A Course in Miracles

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Also on this website:

Toby Johnson's books:

GAY SPIRITUALITY: The Role of Gay Identity in the Transformation of Human Consciousness

GAY PERSPECTIVE: Things Our Homosexuality Tells Us about the Nature of God and the Universe

SECRET MATTER: updated, revised & expanded edition from Lethe Press with Afterword by Mark Jordan

GETTING LIFE IN PERSPECTIVE: A romance novel set in the 1980s and the 1890s.

THE FOURTH QUILL, a novel about attitudinal healing and the problem of evil

TWO SPIRITS: A Story of Life with the Navajo, a collaboration with Walter L. Williams

CHARMED LIVES: Spinning Straw into Gold: Reclaiming Our Queer Spirituality Through Story


About ordering

Books on Gay Spirituality:

White Crane Gay Spirituality Series

  Articles and Excerpts:

Read Toby's review of Samuel Avery's The Dimensional Structure of Consciousness

Funny Coincidence: "Aliens Settle in San Francisco"

The Simple Answer to the Gay Marriage Debate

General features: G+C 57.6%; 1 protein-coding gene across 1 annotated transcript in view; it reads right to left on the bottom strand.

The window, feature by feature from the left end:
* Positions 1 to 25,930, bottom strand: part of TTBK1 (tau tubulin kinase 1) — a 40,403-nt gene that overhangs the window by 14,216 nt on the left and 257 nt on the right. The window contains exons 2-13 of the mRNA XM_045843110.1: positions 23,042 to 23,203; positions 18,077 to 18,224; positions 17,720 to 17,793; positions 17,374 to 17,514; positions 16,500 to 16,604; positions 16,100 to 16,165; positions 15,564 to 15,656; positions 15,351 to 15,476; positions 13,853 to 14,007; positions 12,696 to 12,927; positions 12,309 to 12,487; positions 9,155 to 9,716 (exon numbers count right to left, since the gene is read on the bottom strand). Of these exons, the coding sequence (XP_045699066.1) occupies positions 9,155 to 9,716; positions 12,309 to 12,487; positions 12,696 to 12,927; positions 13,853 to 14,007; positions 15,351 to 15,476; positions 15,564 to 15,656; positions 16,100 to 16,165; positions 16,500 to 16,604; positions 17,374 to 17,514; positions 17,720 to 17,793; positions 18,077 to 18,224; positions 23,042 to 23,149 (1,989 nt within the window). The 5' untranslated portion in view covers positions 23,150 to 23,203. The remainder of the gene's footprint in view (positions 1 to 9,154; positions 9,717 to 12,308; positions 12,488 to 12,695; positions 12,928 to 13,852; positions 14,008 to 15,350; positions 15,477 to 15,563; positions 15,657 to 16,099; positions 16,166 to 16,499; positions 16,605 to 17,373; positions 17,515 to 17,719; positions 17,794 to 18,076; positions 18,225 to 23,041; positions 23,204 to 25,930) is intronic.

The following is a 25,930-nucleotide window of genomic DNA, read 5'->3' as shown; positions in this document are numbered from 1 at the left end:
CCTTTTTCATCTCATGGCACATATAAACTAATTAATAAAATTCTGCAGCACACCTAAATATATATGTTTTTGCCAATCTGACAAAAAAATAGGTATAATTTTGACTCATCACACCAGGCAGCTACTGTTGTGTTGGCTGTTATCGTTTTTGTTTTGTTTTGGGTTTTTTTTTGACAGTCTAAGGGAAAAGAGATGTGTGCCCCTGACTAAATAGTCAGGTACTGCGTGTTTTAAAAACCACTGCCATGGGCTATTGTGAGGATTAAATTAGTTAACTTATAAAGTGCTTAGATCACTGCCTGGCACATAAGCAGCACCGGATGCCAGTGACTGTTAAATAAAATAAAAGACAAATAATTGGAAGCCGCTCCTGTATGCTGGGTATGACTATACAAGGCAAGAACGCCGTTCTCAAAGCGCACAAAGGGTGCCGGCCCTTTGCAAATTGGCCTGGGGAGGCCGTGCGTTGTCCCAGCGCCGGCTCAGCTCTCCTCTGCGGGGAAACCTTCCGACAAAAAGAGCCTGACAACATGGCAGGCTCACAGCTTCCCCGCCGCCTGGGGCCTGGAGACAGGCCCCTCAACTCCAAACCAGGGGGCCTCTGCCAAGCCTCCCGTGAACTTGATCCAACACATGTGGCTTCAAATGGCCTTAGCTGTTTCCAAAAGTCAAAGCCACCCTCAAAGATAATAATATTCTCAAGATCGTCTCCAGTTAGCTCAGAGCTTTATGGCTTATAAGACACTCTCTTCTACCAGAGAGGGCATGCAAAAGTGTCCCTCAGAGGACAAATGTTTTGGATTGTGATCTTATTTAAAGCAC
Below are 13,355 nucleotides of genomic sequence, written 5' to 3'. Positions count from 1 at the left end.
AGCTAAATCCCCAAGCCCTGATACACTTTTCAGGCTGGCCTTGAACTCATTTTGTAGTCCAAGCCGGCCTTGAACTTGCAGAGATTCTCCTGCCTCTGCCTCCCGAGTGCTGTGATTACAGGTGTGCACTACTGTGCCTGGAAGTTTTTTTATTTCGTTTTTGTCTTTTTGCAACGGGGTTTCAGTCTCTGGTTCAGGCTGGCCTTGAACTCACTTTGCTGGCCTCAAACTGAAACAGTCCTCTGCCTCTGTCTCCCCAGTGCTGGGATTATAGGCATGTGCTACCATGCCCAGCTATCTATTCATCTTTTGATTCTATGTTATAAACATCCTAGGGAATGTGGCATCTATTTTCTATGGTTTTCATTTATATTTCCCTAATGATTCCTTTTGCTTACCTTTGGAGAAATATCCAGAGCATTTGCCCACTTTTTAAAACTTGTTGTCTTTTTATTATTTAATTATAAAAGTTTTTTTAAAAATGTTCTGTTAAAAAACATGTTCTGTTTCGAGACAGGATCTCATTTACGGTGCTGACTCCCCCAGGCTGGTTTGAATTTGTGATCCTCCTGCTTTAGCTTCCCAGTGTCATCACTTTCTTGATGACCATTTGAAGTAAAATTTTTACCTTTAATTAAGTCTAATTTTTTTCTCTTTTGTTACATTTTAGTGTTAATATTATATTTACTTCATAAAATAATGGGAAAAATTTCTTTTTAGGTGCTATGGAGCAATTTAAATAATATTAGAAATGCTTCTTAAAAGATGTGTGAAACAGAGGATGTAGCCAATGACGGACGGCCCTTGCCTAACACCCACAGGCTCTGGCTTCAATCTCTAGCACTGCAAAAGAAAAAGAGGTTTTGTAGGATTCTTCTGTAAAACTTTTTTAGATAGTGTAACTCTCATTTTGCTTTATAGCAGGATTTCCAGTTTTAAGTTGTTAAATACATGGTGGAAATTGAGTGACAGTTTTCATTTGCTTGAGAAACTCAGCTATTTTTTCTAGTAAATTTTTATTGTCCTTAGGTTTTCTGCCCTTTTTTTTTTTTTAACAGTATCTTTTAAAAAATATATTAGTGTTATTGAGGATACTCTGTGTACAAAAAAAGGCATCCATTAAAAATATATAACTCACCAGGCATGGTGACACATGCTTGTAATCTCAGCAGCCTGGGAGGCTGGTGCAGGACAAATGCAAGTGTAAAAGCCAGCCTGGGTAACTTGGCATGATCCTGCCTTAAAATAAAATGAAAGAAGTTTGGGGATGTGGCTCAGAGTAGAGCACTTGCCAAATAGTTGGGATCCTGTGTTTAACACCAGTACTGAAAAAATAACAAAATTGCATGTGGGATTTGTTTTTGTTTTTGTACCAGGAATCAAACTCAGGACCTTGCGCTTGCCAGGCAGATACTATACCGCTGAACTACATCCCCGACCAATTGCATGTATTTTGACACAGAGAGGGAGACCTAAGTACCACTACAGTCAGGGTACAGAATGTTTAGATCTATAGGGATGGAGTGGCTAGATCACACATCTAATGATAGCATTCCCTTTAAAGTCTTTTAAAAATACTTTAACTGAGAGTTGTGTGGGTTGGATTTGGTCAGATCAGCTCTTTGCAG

Why gay people should NOT Marry

Wedding Cake Liberation

Gay Marriage in Texas

What's ironic

Shame on the American People

The "highest form of love"

Second March on Washington

A Bifurcation of Gay Spirituality

 The cause of homosexuality

The origins of homophobia

Q&A about Jungian ideas in gay consciousness

What is homosexuality?

What is Gay Spirituality?

My three messages

What Jesus said about Gay Rights

Queering religion

Common Experiences Unique to Gay Men

Is there a "uniquely gay perspective"?

The purpose of homosexuality

The Reincarnation of Edward Carpenter

The Gay Succession

Interview on the Nature of Homosexuality

What the Bible Says about Homosexuality

Mesosexual Ideal for Straight Men